By adopting the Draft Regulation to govern personnel placement agencies and temporary foreign worker recruitment agencies, Québec is acting as a leader among the other provinces of Canada. The provisions of the Draft Regulation will oblige agencies to comply with a rigorous process of licencing and licence renewal. It is important to recall that violations of the obligations contained in the Draft Regulation may entail the suspension or revocation of licences. Moreover, breaches of the provisions of the ALS are punishable by fines of $600 to $6,000 and, for repeat offences, $1,200 to $12,000.

There are certain risks for client enterprises that make use of the services of temporary foreign worker recruitment agencies. The reason why such agencies are prohibited from keeping the personal documents of foreign workers is bound up with the issue of modern-day slavery and its present meaning. Slavery today is not limited to being chained and forced to work, but also includes any action taken to control a worker’s movements or to prevent them from enjoying the freedom to cease working. So, by keeping the worker’s documents, an “employer” ensures that the worker cannot simply get up and leave the job if they are unsatisfied with their working conditions. In consequence, it will be important for any client enterprise hiring temporary foreign workers to make sure that the agency with which it is doing business is complying with its obligations, and that the foreign workers have all their immigration documents in their possession. Should the client enterprise fail to do that, it could potentially find itself implicated in, and party to, a criminal offence18.

In conclusion, following the publication of the Draft Regulation, the Minister of Labour will receive comments from the public until June 27, 2019. Although no firm date has as yet been set, we believe that the Draft Regulation will come into force towards the autumn of 2019. We also foresee that, between now and then, it will undergo a number of amendments. We will keep you informed of all relevant developments in that regard.


1 Section 1 of the Draft Regulation.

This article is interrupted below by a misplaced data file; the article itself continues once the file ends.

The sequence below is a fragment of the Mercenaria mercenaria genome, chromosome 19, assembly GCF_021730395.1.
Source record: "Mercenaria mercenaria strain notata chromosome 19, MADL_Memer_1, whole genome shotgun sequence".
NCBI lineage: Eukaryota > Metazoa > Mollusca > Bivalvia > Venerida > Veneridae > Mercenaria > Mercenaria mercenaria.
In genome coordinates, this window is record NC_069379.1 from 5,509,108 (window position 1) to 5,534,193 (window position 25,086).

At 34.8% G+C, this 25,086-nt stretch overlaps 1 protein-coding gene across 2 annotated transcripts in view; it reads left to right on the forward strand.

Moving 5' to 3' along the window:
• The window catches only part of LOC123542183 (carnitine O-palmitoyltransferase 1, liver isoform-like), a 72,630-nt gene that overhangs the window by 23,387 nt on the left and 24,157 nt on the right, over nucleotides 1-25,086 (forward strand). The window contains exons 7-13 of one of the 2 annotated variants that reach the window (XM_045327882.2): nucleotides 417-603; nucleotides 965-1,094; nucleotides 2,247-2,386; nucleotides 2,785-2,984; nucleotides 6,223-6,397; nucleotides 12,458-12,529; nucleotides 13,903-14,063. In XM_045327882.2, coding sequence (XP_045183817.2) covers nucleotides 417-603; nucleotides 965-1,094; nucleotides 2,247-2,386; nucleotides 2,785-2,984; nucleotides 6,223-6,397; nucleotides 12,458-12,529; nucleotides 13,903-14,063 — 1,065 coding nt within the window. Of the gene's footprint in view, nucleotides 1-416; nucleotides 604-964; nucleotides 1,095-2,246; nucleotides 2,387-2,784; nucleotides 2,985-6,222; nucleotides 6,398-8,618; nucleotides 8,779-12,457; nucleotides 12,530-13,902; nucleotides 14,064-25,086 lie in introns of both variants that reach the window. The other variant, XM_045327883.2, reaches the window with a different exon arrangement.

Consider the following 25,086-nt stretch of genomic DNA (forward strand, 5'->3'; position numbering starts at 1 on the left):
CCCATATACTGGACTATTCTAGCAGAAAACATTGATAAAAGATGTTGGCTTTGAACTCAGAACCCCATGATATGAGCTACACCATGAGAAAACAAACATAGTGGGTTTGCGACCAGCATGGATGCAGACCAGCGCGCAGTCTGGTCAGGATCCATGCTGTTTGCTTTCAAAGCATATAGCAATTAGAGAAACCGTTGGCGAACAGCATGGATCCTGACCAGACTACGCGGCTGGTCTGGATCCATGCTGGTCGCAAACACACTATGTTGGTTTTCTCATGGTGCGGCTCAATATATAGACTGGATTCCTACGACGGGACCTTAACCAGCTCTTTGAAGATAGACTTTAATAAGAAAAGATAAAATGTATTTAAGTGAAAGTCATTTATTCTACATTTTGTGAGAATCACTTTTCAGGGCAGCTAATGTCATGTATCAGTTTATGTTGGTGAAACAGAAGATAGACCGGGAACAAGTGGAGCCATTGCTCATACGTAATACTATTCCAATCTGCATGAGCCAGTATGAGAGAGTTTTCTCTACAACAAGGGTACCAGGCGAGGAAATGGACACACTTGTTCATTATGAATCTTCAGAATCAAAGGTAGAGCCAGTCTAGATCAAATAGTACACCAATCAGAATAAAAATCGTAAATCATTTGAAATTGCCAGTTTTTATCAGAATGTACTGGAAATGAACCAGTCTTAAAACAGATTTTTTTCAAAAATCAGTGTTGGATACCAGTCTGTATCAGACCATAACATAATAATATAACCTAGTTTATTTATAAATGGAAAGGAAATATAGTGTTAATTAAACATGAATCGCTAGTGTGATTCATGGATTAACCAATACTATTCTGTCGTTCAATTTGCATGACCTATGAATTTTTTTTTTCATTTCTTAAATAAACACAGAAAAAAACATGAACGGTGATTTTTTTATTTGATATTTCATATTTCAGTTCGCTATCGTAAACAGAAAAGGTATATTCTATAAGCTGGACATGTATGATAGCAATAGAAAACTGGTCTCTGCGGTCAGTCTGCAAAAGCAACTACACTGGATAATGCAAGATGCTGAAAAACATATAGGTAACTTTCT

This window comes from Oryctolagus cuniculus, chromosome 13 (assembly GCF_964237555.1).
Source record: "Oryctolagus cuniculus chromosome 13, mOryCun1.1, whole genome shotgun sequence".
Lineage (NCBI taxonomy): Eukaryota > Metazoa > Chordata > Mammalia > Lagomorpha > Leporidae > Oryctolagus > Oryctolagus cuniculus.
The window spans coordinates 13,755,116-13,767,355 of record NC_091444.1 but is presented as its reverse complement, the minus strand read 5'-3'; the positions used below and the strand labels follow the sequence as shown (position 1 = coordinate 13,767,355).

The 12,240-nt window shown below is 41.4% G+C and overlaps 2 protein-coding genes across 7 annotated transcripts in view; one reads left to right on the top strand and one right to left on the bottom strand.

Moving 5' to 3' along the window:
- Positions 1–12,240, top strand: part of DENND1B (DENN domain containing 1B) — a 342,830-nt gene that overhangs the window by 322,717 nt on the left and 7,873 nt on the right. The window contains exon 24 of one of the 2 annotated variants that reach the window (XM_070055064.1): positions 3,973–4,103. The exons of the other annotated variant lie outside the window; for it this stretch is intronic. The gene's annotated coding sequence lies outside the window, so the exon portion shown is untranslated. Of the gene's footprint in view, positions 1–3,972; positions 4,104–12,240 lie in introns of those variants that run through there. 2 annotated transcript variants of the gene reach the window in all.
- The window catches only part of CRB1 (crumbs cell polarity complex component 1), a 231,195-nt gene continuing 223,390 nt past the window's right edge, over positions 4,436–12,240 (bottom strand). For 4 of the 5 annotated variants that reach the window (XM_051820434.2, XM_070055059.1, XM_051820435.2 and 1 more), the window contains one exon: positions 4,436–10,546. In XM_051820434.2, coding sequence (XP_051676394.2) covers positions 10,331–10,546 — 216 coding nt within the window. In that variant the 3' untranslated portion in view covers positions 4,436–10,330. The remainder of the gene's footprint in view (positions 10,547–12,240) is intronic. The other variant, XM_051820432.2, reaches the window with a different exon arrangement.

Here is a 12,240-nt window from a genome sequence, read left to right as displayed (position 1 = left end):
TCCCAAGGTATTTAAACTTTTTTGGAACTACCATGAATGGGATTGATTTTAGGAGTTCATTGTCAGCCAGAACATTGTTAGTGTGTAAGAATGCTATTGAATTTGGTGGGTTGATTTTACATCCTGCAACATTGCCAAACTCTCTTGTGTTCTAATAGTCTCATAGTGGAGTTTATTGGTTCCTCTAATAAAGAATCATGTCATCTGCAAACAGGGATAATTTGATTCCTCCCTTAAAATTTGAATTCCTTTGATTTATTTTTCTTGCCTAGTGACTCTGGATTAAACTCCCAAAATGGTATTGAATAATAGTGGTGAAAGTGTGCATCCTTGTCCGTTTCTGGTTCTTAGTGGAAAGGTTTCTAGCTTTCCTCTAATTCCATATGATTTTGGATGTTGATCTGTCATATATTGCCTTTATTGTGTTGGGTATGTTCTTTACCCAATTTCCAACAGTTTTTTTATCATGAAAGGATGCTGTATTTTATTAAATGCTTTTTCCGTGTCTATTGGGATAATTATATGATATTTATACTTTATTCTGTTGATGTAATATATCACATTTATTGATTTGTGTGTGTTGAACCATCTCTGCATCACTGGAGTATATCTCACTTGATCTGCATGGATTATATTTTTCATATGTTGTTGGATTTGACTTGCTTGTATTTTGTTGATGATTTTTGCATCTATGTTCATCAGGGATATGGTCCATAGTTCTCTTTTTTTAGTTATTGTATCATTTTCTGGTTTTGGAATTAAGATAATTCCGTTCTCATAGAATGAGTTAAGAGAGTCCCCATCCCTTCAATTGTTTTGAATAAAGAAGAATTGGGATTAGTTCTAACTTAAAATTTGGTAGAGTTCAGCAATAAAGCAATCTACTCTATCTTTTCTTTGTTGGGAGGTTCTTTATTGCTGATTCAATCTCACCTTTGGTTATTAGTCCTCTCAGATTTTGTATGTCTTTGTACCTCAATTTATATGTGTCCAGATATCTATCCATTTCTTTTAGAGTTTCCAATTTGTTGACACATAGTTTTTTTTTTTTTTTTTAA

2 See sections 4 to 7 of the Draft Regulation for all the information and documents to be provided in the licence application.

3 See section 8 of the Draft Regulation for all the conditions to be met in order to obtain a licence.

4 Sections 8(2) and 16 of the Draft Regulation.

5 Sections 24 and 29 of the Draft Regulation.

6 See sections 9 and 34 of the Draft Regulation for all the categories of person who may be refused a licence or have it suspended or revoked.

7 Section 11 of the Draft Regulation.

8 Section 10 of the Draft Regulation.

9 Section12 of the Draft Regulation.

10 Sections 19 and 21 of the Draft Regulation.

11 Ibid.

12 Section 19 of the Draft Regulation.

13 Section 20 of the Draft Regulation.

14 Section 20 of the Draft Regulation.

15 Section 22 of the Draft Regulation.

16 Section 41 of the Draft Regulation.

17 Section 43 of the Draft Regulation.

18 See sections 279.01, 279.02, 279.03 and 279.04 of the Criminal Code, dealing with offences connected with trafficking in or exploitation of persons, including trafficking in persons to obtain a material benefit, and removing or withholding travel documents or any document establishing another person’s identity or immigration status, in order to facilitate or commit such offences.

Authors

Danny J. Kaufer Ad. E.
DKaufer@blg.com
514.954.2579

Myriane Le François 
MLeFrancois@blg.com
514.954.2542

Shwan Shaker 
SShaker@blg.com
514.954.2594

Rose Massicotte  
RMassicotte@blg.com
514.954.2552

Expertise

Labour and Employment
Labour and Employment Law